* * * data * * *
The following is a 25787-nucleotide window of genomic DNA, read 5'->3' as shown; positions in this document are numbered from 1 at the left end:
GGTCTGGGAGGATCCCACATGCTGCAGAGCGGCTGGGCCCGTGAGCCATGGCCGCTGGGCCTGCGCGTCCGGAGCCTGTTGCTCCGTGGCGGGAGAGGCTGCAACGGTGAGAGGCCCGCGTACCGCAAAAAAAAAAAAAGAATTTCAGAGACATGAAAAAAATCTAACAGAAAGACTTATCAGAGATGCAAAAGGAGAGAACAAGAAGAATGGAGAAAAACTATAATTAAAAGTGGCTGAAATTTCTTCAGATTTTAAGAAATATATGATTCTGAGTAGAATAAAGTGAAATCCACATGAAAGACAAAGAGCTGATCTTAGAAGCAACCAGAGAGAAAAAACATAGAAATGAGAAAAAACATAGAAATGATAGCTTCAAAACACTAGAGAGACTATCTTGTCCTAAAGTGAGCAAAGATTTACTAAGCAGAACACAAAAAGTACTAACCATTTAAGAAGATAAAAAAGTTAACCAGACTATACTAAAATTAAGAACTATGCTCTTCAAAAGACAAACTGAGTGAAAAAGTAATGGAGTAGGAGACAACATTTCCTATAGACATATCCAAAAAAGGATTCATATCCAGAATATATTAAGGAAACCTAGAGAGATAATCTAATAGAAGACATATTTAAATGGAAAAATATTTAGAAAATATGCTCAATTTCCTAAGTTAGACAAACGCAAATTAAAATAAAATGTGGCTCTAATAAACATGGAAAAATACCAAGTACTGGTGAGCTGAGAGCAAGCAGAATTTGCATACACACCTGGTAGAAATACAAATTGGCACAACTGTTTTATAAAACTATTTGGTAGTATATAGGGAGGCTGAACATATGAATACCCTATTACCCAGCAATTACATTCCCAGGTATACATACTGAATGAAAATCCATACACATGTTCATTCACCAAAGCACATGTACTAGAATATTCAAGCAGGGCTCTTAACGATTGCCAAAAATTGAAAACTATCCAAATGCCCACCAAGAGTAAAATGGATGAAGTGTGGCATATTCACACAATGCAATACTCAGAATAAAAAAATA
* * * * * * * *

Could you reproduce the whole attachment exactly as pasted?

The following is a 25787-nucleotide window of genomic DNA, read 5'->3' as shown; positions in this document are numbered from 1 at the left end:
GGTCTGGGAGGATCCCACATGCTGCAGAGCGGCTGGGCCCGTGAGCCATGGCCGCTGGGCCTGCGCGTCCGGAGCCTGTTGCTCCGTGGCGGGAGAGGCTGCAACGGTGAGAGGCCCGCGTACCGCAAAAAAAAAAAAAGAATTTCAGAGACATGAAAAAAATCTAACAGAAAGACTTATCAGAGATGCAAAAGGAGAGAACAAGAAGAATGGAGAAAAACTATAATTAAAAGTGGCTGAAATTTCTTCAGATTTTAAGAAATATATGATTCTGAGTAGAATAAAGTGAAATCCACATGAAAGACAAAGAGCTGATCTTAGAAGCAACCAGAGAGAAAAAACATAGAAATGAGAAAAAACATAGAAATGATAGCTTCAAAACACTAGAGAGACTATCTTGTCCTAAAGTGAGCAAAGATTTACTAAGCAGAACACAAAAAGTACTAACCATTTAAGAAGATAAAAAAGTTAACCAGACTATACTAAAATTAAGAACTATGCTCTTCAAAAGACAAACTGAGTGAAAAAGTAATGGAGTAGGAGACAACATTTCCTATAGACATATCCAAAAAAGGATTCATATCCAGAATATATTAAGGAAACCTAGAGAGATAATCTAATAGAAGACATATTTAAATGGAAAAATATTTAGAAAATATGCTCAATTTCCTAAGTTAGACAAACGCAAATTAAAATAAAATGTGGCTCTAATAAACATGGAAAAATACCAAGTACTGGTGAGCTGAGAGCAAGCAGAATTTGCATACACACCTGGTAGAAATACAAATTGGCACAACTGTTTTATAAAACTATTTGGTAGTATATAGGGAGGCTGAACATATGAATACCCTATTACCCAGCAATTACATTCCCAGGTATACATACTGAATGAAAATCCATACACATGTTCATTCACCAAAGCACATGTACTAGAATATTCAAGCAGGGCTCTTAACGATTGCCAAAAATTGAAAACTATCCAAATGCCCACCAAGAGTAAAATGGATGAAGTGTGGCATATTCACACAATGCAATACTCAGAATAAAAAAATA